The U.S. Equal Employment Opportunity Commission (EEOC) is the federal agency responsible for enforcing federal laws relating to employment discrimination.  In most situations, employees are required to “exhaust administrative remedies” (i.e., file a complaint with the EEOC) before they can file suit against their employer. The EEOC refers to an employee complaint of discrimination as a “charge of discrimination” or simply a “charge” for short.

The first thing to recognize when you receive notice of such a charge is that it does not mean that the EEOC is accusing you of anything or that federal government has filed “charges” against you in any way.  Every employee complaint is treated as a “charge” and the employer is always given notice of it. Often, the EEOC will dismiss a charge immediately because it is facially apparent that there has been no violation of any federal law or that the complaint is time-barred.

If the EEOC does not immediately dismiss a charge, it will assign an investigator and commence an investigation.  This investigator may ask you submit a statement; supply information; make witnesses available, and/or permit an on-site visit.  You are not required to have attorney assistance in this process but it can be valuable and cost effective.  Experienced counsel can guide you away from making mistakes that may be difficult or impossible to “undo” later.

If you do not cooperate with the EEOC investigation, the EEOC has the power to subpoena information from you.  But this does not mean that you cannot negotiate with the investigator to limit requests in a reasonable manner.  The investigator should also answer any questions you have about the process and status of the investigation.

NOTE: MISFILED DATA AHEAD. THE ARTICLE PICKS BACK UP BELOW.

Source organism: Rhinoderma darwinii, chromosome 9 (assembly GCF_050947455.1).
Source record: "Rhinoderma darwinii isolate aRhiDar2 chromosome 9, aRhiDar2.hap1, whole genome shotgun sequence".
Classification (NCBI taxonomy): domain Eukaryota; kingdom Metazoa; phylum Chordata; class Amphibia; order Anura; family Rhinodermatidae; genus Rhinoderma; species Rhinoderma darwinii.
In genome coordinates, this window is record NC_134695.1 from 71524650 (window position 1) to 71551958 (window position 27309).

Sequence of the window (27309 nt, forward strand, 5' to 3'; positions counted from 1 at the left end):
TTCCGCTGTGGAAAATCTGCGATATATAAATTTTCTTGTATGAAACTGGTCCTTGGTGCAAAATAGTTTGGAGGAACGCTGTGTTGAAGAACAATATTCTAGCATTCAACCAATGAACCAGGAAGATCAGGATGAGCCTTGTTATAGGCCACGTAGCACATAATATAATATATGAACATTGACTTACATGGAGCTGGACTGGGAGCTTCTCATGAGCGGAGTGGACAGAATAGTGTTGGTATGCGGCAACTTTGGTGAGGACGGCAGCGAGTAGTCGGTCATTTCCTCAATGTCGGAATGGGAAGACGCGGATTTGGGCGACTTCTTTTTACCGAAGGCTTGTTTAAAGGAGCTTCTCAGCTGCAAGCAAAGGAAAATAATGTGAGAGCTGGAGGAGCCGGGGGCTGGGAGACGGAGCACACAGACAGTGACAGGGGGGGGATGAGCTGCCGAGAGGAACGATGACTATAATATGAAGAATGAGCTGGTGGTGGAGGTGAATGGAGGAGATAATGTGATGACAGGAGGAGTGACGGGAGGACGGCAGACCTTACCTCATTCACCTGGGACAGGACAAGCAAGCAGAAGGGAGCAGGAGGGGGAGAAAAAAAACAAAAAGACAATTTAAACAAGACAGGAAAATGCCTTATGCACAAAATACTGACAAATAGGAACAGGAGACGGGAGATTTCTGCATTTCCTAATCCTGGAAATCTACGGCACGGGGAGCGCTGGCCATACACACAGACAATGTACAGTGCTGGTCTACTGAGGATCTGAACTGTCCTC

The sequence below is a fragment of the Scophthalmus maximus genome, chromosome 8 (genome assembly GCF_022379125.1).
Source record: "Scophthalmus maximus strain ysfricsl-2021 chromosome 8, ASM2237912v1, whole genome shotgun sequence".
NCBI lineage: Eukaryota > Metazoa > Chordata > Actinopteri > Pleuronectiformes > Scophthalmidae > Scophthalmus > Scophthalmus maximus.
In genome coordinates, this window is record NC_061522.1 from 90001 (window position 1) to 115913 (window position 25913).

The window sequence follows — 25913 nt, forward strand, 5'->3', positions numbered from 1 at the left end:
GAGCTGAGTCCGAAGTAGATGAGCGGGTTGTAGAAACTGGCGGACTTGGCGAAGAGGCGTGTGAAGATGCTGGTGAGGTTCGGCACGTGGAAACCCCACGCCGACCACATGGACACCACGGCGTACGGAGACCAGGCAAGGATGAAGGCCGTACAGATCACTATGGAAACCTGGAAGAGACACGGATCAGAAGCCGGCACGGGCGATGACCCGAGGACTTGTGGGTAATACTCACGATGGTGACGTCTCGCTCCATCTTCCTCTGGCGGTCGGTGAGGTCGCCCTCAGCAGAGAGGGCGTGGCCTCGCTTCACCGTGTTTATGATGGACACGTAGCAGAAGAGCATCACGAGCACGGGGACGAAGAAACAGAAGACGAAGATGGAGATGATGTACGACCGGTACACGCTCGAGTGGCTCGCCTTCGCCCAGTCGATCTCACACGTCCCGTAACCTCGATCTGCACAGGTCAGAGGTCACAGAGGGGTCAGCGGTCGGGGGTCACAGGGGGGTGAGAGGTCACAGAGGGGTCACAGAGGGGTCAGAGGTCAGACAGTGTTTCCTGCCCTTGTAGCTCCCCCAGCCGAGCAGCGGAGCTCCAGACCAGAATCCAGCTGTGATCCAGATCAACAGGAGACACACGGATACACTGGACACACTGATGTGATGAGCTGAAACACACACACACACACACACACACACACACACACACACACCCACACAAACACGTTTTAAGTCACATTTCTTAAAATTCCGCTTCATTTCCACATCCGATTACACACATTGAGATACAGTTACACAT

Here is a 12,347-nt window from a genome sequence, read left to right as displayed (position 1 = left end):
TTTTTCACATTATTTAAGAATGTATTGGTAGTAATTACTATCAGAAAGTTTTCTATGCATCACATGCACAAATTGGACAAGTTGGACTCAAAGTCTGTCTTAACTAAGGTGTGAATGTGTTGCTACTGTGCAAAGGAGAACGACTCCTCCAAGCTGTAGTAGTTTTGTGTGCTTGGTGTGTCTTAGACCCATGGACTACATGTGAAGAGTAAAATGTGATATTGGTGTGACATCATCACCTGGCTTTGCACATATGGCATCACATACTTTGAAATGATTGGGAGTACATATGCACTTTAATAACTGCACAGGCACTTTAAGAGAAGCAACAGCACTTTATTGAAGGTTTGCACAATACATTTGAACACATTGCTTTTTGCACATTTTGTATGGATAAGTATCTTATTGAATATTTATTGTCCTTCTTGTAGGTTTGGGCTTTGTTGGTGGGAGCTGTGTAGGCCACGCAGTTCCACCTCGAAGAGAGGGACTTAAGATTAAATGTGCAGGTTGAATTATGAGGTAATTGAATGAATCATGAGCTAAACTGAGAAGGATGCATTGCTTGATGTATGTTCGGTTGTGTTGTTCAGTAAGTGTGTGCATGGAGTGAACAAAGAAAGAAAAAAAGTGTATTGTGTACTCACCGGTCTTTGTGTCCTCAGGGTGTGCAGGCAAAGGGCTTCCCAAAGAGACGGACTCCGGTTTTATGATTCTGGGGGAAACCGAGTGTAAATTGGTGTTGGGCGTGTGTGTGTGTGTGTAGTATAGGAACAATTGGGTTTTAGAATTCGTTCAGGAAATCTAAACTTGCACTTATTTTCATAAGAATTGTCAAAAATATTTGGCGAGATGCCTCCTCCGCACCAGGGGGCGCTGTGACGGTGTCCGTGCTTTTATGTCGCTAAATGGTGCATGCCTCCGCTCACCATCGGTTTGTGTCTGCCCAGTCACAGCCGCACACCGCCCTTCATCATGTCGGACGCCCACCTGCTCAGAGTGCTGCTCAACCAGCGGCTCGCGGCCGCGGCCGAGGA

Once the investigator has completed the investigation, the EEOC will make a determination on the merits of the charge. Initially, there are two possibilities. If the agency determines that there is no reasonable cause to believe that discrimination occurred, the employee will be issued a letter called a “Dismissal and Notice of Rights” stating that the employee has the right to file a lawsuit in federal court within 90 days from the date of receipt of the letter. The employer will also receive a copy of this document.

The other possible outcome is that the EEOC may issue both parties a “Letter of Determination” stating that there is reason to believe that discrimination has occurred and inviting the parties to engage in a “conciliation” process. Conciliation is defined by statute to mean  “informal methods of conference, conciliation, and persuasion.” This is a voluntary process and may allow disputes to resolved without any admission of liability.

If conciliation is not successful, there are two possible outcomes.  The first is that the EEOC will file suit directly against the employer in federal court.  As a practical matter, this is most likely to occur in situations where a large employer is believed to be engaging in wide-spread discrimination.  Suits against small employers for isolated incidents of discrimination are rare.

The more common outcome is for the EEOC to decide not to litigate and to furnish the employee with a “Notice of Right to Sue” letter.  As the name implies, this gives the employee the right to proceed in court.  Any lawsuit must be filed within 90 days of receipt of the letter.

Note that the foregoing process can result in two different letters that are commonly referred to as “right to sue” letters— one where the EEOC has found no discrimination and one where it has found discrimination but has determined not to pursue litigation directly.

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